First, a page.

“... Whereas the previous books focused upon interpersonal dynamics, outside antagonists or locations as conflict instigators, here it is entirely dependent on the situations the characters may find themselves in or their encounters while trying to survive and fight back...” (p. 95, “Vignettes of Horror”)
The Orphan-Grinders is the fifth book in the Orpheus series of game books. This book begins the ending of the game line as the hinted at secrets are pushed to the fore. There’s a hungry spirit across the Shroud, and its name is Grandmother.
Grandma, it seems, is the reason behind the whole Spectre invasion and the thing with Bishop (as he believed that he was going to do an end-run around her and become a god, too bad he failed). Every hive of Spectres that can be found is part of her flesh and her plan to force her way into the physical realm. The number of Spectres outnumbers those in the crucible (possibly the whole world), so what hope is there.
Despite this book’s enumeration of the species of Spectres found currently in the World of Darkness, and the minor new Horrors each has, even counting the fact that the Spectre Hivemind keeps close enough tabs on the characters that each encounter with a group of Spectres better understands the crucible’s tactics, there’s hope. One hyphenated title: Orphan-Grinders.
Yes, its also the book’s title, but Orphan-Grinders are more than just a new Shade, these are reformed Spectres (nice, huh?). And Spectres that came back from the clutches of both overriding Spite and over-controlling Grandmother. Now that’s hope. Because anything that come back from the love-hate relationship-bond of the Hivemind can’t be all bad. Their just powerful and capable fighters of Spectres on their own.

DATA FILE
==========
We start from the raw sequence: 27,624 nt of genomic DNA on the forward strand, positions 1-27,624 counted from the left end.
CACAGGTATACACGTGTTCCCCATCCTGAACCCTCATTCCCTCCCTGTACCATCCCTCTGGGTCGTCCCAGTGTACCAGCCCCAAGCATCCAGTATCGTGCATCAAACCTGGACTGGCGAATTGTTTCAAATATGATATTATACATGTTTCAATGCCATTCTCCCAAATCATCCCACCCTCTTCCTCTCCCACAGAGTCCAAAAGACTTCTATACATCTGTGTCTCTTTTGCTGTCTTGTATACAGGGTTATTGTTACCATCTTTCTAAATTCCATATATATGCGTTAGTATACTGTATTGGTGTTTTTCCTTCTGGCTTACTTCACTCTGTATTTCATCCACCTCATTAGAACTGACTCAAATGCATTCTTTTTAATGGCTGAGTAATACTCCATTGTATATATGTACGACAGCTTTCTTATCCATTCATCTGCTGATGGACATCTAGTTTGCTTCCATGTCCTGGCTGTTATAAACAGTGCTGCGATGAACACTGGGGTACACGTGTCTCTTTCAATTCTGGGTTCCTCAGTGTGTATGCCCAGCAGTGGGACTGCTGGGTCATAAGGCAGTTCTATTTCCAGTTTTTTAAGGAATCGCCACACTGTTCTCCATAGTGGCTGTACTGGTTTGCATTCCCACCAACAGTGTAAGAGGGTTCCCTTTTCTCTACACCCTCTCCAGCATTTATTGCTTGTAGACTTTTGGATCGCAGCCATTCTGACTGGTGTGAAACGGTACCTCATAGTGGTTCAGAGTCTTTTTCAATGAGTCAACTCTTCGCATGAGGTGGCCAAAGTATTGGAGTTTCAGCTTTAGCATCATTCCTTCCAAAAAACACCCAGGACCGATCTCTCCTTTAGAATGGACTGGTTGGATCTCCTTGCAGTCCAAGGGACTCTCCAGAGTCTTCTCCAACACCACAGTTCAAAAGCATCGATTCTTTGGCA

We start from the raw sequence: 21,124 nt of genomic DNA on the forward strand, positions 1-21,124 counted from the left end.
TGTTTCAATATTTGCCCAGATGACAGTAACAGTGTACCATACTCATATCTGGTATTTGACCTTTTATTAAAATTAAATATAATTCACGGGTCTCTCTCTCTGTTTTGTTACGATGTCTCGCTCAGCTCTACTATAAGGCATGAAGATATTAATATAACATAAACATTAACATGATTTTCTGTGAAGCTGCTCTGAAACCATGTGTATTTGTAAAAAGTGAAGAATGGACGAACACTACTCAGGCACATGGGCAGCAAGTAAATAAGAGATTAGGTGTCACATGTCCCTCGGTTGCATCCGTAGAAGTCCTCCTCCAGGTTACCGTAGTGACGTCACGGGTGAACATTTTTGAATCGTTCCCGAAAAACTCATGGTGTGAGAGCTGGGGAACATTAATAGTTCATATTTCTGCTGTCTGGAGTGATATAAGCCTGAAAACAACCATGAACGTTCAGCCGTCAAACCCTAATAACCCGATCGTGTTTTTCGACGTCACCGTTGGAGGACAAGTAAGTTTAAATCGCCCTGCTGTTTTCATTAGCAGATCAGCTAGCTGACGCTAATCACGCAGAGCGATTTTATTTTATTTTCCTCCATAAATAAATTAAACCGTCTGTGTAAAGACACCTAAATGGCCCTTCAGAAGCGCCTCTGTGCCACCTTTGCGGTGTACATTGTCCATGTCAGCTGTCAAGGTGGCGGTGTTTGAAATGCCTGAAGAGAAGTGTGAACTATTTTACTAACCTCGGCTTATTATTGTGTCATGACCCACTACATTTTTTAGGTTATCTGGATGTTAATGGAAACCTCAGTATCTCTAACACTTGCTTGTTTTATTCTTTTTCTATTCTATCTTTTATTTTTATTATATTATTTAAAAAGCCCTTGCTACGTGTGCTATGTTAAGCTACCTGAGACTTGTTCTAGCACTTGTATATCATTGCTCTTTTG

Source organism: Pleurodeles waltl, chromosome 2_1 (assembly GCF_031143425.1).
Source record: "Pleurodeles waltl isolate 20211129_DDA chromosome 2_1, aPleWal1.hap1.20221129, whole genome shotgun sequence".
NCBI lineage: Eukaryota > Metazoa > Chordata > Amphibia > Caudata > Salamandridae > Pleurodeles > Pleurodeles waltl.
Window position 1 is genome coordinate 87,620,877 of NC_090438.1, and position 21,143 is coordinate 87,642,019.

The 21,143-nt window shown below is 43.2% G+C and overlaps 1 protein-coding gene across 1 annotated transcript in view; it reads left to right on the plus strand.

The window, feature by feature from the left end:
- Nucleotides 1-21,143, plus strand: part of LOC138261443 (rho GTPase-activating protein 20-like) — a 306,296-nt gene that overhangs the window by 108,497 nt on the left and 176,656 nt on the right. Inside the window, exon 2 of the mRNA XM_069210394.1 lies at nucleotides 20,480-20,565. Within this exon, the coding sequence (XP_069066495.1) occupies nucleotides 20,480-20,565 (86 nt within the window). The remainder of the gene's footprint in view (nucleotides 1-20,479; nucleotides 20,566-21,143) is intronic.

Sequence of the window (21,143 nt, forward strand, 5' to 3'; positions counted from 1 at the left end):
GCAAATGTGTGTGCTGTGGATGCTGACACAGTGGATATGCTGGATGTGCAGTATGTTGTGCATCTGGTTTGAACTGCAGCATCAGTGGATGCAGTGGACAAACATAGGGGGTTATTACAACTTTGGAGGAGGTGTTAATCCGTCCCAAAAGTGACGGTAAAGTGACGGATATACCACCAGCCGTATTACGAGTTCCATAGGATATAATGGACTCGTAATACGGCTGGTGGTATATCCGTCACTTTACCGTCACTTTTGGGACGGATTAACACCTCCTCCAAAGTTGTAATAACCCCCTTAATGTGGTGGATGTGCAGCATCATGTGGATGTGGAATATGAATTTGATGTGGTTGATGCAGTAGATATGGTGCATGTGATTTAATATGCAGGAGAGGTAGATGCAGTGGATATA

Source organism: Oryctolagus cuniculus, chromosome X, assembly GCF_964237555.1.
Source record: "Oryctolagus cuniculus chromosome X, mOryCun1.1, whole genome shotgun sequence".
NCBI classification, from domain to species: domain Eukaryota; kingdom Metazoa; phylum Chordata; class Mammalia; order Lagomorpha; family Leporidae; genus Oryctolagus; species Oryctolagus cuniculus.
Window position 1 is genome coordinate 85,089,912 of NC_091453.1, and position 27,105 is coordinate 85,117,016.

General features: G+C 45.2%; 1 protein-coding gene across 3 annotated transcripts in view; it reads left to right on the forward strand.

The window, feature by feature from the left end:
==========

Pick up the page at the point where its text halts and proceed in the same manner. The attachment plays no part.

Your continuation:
These new fighters in the hereafter’s last war (okay, that’s my view of it) are inclined to be dark and slightly inhuman (after all, they come from the wrong side of the conflict, having lost their humanity once already to boot). They have Spite inclined powers and Horrors that come from their connection to the Spectres and Grandmother.
Orphan-Grinders also covers what is happening in the current now of the metaplot. As Grandmother pushes her way into the world, things happen. Government agencies come out of the shadows to reveal their Spectre fighting arsenal, the new shade comes about as Spectres are redeemed, and the crucible gets help from an odd source—a Spectre itself.
It seems there is more in store for the final Orpheus as a war is also raging beyond the Shroud, one that Grandmother is poised to win, but the character’s are primed to spoil.
Overall, Orphan-Grinders is a nice, fast-pace tale-of-destruction-as-its-happening book. The writing covers the new Shade, its Horrors, and the Spectre ranks it came from in some detail, as well as covers the redemption of those lost to the Hivemind. This book begins to close several doors of the Orpheus world, even after having destroyed much of it to start with. Storytellers wishing for a more normative conclusion to their chronicles may wish to completely review this book, as it might just change the very nature that the story ends, as the ending looms in the Underworld.